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celestron nexstar 102 slt ?


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HI my sister is looking to buy a telescope and I would also be using it to atatch my camera to for astrophotography. We are looking at the celestron nexstar 102 slt scope. We are looking at a good allrounder scope for the moon,planets and some deep sky. My questions......

1... Is this a good begineers scope? what should I expect to see from it?

2... Is it any good for photographing planets? I understand that it may not be so good for deep sky phptography.

3... For deep sky photography would it be better to piggy back the camera to the scope and just use my 300mm lens?

Thanks.

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1. It's certainly not bad. You should be able to see pretty much all of the Messier objects as well as all of the planets out as far as Saturn. You might be able to see Uranus, but I wouldn't really fancy your chances with Neptune.

2. It should be possible to get images of some of the planets, though I'd not pin your hopes on Saturn for a few years. You'll need a suitable webcam type camera. There are lots of threads about this. The more aperture you have the better, but I don't see why it wouldn't work. You could use it for lunar and solar (with a filter) imaging with your DSLR, too.

3. The mount doesn't really work the right way to allow the kind of exposures you'd need for DSO imaging. I'm not sure I can see a way you could make that work at the moment.

But for the imaging side I'd probably suggest a completely different scope that would cost less, such as the 200P dobsonian, but space for storage, weight, convenience and tracking are also factors that don't necessarily mean it's the right scope for your sister.

James

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Hi,

I recently bought the Nexstar 4se last week as my second scope, my other being a 70az refractor by Celestron. I've only got to use it a couple of times due mainly to the weather however I think this is a perfect telescope to start out on. It's a tad expensive compared to the skywatcher Maks (which are made by the same company). The 127 skymax by skywatcher is actually cheaper than this telescope but from what I hear the mount is not as good. I probably would have purchased the skymax myself had I not come across a deal for the 4se.

From my limited use so far I can say that I am very happy with this scope and have no regrets as yet. I would say your sister should go for it. I've literally just added a new album of some shots I took of the moon using just a point & shoot mounted to an eyepiece. The stock 25mm E/P which comes with this scope is very good indeed.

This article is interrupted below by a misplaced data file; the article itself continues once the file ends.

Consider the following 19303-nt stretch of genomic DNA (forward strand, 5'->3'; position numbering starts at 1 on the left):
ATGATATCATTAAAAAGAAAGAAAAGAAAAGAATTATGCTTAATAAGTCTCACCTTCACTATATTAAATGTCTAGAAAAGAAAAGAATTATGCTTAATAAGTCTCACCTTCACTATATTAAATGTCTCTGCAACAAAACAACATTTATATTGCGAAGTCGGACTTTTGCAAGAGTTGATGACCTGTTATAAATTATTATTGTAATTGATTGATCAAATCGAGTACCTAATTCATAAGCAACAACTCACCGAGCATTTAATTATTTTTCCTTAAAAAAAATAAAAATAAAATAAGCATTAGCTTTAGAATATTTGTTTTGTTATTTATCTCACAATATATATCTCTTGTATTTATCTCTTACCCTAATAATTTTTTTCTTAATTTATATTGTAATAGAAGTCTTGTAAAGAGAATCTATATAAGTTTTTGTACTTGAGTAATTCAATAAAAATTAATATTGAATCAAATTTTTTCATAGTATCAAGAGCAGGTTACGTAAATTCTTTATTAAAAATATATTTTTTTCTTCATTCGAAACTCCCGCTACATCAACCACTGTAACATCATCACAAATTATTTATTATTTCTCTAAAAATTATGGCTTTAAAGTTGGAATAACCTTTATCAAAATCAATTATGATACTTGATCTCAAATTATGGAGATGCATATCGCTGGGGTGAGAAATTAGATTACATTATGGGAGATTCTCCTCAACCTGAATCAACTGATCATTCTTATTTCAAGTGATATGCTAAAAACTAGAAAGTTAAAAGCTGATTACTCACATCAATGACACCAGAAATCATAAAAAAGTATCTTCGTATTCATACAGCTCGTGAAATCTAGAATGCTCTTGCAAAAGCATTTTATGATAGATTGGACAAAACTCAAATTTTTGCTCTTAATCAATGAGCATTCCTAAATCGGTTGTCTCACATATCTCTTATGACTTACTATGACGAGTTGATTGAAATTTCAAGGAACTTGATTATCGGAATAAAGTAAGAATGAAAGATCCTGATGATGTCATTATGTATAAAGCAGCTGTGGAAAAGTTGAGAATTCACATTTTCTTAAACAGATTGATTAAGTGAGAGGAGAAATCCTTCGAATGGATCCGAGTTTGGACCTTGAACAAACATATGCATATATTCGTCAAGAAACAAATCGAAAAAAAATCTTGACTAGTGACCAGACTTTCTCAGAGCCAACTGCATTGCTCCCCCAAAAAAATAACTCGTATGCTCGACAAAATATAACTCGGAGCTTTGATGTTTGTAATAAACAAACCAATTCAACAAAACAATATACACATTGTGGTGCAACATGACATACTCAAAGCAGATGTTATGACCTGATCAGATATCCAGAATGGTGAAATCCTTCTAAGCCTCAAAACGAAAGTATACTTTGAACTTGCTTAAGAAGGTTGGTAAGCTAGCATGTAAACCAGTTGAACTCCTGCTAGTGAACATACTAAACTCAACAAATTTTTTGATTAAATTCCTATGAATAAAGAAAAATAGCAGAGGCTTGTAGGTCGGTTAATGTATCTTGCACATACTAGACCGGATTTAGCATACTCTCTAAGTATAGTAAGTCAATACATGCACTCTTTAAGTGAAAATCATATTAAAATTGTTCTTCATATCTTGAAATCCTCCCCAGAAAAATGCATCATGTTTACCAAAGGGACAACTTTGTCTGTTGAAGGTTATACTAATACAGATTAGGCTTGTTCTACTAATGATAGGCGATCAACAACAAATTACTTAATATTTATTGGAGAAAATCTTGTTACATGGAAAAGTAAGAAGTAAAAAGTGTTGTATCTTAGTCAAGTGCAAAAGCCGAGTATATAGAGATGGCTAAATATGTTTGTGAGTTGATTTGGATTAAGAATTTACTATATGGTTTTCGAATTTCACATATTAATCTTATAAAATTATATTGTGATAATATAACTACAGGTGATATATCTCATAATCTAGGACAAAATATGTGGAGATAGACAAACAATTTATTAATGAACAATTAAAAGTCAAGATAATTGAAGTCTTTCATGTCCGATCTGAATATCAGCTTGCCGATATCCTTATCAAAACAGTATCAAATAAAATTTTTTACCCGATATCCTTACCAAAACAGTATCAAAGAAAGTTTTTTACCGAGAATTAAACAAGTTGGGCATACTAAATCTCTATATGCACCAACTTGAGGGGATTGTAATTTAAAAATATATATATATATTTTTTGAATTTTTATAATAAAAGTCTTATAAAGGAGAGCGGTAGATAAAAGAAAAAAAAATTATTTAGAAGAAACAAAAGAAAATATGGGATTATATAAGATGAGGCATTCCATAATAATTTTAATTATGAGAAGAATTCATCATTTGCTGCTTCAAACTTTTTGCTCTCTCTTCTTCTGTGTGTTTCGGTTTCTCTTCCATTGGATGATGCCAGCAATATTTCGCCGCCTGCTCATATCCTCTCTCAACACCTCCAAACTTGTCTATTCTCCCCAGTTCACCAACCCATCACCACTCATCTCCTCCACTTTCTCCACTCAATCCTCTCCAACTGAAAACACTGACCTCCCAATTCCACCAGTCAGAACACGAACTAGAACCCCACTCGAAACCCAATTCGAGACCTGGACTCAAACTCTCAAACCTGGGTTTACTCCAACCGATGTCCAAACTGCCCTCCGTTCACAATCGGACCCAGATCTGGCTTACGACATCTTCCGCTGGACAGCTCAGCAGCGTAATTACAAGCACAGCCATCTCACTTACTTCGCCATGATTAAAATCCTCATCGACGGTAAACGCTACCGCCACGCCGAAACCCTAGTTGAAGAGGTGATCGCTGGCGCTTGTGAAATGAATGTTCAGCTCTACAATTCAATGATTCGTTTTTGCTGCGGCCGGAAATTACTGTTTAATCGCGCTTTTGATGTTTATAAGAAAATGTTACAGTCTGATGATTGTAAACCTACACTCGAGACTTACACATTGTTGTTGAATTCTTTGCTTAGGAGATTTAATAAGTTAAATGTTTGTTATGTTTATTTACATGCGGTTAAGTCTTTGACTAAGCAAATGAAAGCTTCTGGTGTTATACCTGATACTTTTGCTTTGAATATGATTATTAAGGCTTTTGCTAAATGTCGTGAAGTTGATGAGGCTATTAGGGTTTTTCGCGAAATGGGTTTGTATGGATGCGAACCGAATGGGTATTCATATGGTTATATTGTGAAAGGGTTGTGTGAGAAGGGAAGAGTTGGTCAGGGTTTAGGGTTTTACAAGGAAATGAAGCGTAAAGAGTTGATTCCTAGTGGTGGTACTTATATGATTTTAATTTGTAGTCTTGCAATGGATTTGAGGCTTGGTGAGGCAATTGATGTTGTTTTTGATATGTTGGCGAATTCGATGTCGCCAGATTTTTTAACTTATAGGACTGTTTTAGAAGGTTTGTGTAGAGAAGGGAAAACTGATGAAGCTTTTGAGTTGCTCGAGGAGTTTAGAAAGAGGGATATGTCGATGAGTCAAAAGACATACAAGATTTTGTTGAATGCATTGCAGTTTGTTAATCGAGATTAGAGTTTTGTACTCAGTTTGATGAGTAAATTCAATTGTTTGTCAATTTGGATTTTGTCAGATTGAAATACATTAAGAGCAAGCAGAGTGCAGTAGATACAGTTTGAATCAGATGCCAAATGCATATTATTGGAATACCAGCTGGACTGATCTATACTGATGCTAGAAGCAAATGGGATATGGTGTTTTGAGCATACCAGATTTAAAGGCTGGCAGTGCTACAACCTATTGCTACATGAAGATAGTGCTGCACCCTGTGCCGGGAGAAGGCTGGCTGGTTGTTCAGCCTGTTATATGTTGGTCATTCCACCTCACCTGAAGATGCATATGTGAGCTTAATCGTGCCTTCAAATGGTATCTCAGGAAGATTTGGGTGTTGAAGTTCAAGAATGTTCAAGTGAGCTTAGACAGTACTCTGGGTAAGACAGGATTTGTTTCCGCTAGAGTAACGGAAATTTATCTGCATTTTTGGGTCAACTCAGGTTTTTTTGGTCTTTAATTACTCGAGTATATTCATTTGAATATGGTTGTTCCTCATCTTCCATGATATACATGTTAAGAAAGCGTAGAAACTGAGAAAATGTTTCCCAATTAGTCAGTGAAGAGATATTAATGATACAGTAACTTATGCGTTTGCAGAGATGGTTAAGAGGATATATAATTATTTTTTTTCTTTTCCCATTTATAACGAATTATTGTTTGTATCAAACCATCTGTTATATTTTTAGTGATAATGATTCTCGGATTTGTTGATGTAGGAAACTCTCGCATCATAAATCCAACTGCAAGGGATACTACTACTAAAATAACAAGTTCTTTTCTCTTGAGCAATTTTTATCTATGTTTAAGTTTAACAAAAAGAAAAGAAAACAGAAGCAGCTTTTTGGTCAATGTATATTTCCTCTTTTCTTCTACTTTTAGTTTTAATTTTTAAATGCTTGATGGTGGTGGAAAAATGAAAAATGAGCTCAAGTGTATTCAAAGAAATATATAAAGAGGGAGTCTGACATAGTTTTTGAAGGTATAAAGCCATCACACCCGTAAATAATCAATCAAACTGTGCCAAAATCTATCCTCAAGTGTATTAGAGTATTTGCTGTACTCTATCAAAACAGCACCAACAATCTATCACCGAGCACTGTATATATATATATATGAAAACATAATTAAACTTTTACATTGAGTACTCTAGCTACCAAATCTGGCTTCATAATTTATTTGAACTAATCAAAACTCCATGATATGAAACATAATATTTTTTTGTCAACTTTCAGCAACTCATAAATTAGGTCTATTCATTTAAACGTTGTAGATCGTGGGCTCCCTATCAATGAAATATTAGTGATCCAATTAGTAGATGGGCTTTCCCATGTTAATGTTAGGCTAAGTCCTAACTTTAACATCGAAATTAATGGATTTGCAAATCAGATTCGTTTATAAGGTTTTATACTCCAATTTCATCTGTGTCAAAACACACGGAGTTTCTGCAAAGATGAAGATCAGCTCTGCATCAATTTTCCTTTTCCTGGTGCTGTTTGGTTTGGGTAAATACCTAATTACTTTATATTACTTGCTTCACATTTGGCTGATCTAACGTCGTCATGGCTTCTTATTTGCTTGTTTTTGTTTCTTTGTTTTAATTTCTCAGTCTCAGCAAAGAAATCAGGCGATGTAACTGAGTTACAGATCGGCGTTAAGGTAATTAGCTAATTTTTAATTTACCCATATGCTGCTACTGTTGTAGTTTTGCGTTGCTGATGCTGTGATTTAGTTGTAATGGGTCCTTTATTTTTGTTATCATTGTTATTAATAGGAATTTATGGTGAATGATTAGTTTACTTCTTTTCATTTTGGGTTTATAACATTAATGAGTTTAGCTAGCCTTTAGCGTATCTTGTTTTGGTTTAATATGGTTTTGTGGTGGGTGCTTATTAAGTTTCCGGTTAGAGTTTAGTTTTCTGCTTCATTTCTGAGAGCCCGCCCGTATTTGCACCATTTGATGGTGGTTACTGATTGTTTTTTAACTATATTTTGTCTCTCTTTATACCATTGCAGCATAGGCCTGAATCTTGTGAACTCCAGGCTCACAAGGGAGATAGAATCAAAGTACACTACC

Hope this helps. I'll try to answer any questions as best I can though bear in mind I've only owned the 4se for about a week!

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Forgot to mention, I was up early last Saturday morning and got a chance to view Jupiter with some clear skies when I was up visiting my parents in Suffolk. I saw 4 of Jupiters moons with the stock 25mm E/P and saw a couple of bands when I doubled up using a 2 x Barlow. I was impressed with the view but that's probably not surprising considering I've only got the 70mm refractor to compare it to.

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Another happy 4SE user here! If your sister has the patience she can try some widefield deep sky stuff with a 4SE: you can tilt the mount so it moves parallel to the earth's axis (equatorially). This lets you get exposures over a minute with lenses up to about 135mm. Take enough of these with the right lenses and you will capture some objects - but the pictures won't compare to those taken with better mounts and equipment.

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I have a Nexstar 102 SLT which I use as my holiday scope for imaging. I would recommend it. I added some skywatcher tube rings so that the balance can be adjusted by sliding the tube up much more than the tiny dovetail it comes with allows. These also have the advantage of having a camera thread on them so you can just mount your camera + lens and do wide field shots. Yes, it is an alt-az mount, so you are limited to about 30s sub-exposures for imaging, but this is fine for most Messier objects.

I have some images here: http://www.dur.ac.uk/nigel.metcalfe/astro/slt_canon.php

Look for the ones labelled SLT, these were taken on the alt-az mount (the other are with the tube on an HEQ5).

NigelM

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Just realised I've been banging on about the 4se when your actually talking about a 102mm refractor. My bad, sorry!

No worries I wondered what was going on! My understanding is that certain scopes are better for certain things.Can you tell me more.What are reflectors,refractors and casgarain scopes good for induvidually?

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I have a Nexstar 102 SLT which I use as my holiday scope for imaging. I would recommend it. I added some skywatcher tube rings so that the balance can be adjusted by sliding the tube up much more than the tiny dovetail it comes with allows. These also have the advantage of having a camera thread on them so you can just mount your camera + lens and do wide field shots. Yes, it is an alt-az mount, so you are limited to about 30s sub-exposures for imaging, but this is fine for most Messier objects.

I have some images here: http://www.dur.ac.uk...o/slt_canon.php

Look for the ones labelled SLT, these were taken on the alt-az mount (the other are with the tube on an HEQ5).

NigelM

These are great photos NigelM! Tell me the ones marked SLT are they a series of shotos or one long exposure? Was the camera mounted to the eyepeice or piggybacked?